Imaginarium Studios announced that the PS4 version of Planet of the Apes: Last Frontier is set to release later this month on November 21st in North America and in Europe.
The game isn’t so much a game as it is an interactive movie with some limited player choices that will determine the course of the story and characters based on the decisions you make.
Andy Serkis, founder of The Imaginarium, commented about the upcoming release of the game in the press release, stating…
“Our aim is to bring new depth to choice-based adventure and offer that to our audience as an immersive, cinematic experience,” “I’m proud to say that Planet of the Apes: Last Frontier does just that, combining the merits of both premier performance capture and next-generation story-telling.”
The whole choice-based narrative only really works when the choices matter, and the choices only matter when the outcomes are different.
We’ll find out exactly how different those outcomes are when the game arrives on the 21st.
Visually they tried going for the cinematic appeal that you find in the movies, as evident with the trailer below.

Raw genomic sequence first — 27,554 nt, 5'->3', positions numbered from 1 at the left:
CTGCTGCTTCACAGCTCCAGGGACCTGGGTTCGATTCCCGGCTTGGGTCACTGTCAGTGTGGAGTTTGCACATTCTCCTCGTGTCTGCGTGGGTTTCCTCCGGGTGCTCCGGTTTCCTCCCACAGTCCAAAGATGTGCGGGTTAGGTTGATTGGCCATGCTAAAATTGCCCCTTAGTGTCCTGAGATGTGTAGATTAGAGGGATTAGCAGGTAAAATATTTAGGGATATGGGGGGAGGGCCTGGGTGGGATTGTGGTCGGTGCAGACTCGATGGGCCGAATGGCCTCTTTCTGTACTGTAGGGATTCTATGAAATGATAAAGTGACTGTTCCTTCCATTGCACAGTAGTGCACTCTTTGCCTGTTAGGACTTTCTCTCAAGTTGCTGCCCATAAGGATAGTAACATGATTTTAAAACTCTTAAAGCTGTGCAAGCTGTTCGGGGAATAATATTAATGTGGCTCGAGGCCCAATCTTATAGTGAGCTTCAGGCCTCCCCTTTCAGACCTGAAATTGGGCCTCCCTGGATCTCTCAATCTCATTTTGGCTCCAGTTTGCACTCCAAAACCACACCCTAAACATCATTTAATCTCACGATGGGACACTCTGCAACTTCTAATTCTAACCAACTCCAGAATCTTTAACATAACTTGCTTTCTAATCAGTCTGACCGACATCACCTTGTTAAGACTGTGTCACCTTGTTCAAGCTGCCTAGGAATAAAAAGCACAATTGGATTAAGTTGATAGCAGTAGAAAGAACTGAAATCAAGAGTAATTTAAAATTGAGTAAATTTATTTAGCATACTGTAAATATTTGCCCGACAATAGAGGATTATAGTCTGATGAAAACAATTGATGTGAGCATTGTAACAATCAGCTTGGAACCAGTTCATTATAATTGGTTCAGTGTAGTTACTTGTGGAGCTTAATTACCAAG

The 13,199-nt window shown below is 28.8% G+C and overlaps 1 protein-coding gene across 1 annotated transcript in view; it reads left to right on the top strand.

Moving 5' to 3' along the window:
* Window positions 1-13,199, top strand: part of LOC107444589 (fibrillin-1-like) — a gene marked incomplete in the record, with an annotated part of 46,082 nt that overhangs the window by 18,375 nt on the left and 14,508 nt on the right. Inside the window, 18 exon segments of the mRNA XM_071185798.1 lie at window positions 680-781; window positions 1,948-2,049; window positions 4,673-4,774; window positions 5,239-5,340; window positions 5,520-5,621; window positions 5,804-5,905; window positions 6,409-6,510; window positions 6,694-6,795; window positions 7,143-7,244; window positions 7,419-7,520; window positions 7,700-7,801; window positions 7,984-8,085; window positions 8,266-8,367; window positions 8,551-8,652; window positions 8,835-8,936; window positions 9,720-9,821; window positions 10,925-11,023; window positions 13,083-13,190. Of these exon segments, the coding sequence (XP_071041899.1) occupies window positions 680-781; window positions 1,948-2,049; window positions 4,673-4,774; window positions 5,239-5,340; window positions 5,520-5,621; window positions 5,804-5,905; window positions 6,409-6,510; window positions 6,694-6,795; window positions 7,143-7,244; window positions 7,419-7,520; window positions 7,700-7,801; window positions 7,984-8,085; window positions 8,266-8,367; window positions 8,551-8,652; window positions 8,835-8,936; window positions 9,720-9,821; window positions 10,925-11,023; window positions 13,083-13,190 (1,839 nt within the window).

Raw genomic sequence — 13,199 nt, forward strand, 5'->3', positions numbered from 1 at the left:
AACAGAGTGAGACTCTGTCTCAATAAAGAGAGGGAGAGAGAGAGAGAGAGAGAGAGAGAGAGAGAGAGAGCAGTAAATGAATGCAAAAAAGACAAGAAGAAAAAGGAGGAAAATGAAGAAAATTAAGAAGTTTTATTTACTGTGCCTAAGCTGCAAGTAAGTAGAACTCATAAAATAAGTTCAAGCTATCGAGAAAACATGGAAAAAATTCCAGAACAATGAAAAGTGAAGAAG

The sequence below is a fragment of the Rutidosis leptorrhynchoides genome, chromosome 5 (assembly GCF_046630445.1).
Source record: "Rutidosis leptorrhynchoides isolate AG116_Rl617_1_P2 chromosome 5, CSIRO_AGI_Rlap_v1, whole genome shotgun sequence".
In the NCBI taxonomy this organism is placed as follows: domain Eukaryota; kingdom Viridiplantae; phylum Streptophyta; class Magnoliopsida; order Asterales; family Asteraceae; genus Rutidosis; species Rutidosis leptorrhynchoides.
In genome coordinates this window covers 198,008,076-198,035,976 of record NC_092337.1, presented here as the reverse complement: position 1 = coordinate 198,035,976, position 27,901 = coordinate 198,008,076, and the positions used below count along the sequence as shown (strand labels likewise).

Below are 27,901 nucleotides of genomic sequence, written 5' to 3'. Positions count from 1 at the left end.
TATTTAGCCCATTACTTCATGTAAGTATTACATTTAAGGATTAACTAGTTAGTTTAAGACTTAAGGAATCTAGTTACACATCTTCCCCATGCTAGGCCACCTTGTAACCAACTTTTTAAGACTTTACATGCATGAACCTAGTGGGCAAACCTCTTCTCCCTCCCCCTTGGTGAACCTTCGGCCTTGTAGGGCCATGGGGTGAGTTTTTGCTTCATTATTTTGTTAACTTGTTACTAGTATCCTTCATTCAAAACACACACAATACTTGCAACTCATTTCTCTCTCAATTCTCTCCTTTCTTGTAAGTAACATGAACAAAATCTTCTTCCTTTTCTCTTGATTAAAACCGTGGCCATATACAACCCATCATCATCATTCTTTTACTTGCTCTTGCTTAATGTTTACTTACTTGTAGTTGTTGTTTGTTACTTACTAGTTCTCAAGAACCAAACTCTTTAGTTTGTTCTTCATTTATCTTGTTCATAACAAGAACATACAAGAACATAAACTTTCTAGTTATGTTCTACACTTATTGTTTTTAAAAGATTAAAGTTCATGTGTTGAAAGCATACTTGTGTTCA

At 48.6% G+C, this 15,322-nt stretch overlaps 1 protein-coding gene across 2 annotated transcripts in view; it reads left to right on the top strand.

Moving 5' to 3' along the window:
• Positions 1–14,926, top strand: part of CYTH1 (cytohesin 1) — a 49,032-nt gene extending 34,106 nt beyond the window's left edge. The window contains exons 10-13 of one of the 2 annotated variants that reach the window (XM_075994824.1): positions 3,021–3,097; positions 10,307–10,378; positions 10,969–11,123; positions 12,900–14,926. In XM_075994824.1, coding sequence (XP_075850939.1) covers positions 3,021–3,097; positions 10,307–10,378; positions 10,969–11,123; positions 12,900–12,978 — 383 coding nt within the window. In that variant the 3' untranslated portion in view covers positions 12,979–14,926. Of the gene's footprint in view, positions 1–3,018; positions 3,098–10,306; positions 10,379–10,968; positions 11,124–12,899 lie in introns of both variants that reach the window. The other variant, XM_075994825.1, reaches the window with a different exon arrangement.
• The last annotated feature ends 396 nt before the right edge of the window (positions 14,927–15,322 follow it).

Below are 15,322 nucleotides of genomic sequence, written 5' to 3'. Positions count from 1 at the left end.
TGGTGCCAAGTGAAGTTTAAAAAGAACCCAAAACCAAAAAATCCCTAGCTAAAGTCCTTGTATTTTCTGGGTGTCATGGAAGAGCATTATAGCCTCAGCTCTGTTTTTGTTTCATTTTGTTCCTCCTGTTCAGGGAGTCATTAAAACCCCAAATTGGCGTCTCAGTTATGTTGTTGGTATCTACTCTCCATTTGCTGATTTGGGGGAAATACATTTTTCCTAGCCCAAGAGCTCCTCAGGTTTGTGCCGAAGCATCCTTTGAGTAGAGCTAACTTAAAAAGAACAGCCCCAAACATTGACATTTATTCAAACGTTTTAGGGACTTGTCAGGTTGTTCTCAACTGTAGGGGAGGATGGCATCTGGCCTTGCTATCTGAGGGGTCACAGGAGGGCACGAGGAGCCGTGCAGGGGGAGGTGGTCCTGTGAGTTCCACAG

However, they couldn’t fully adapt the same level of CG fidelity that you find in the Planet of the Apes films for the game… not in real-time, anyway. They attempted to get as close as possible while focusing mostly on story and characterization.
One of the big selling points (although I don’t know if I would be proud to call it an actual selling point) is that interactivity is at a minimum: you won’t be searching through houses for clues, scavenging through the woods for supplies, or attempting to solve topographical puzzles that would make Otto Schmill dizzy.
In a way, Imaginarium is proud to promote the game as an antithesis to traditional adventure gaming, focusing more on the limited choice-driven narrative and unfolding story that’s set between Dawn of the Planet of the Apes and War for the Planet of the Apes.
The story centers around humans and apes attempting to survive harsh conditions while dealing with fragile alliances and violent outcomes.
I can’t even say that this is a game similar to FMVs from the 1990s or visual novels released today, since even those seem to offer a bit more meat on the gameplay bone than what they’re promising with Planet of the Apes: Last Frontier.
Even still, if you’re into these new cinematic experiences for the PS4 that revolve around the usage of PlayLink, then you can look for Planet of the Apes: Last Frontier to launch November 21st.
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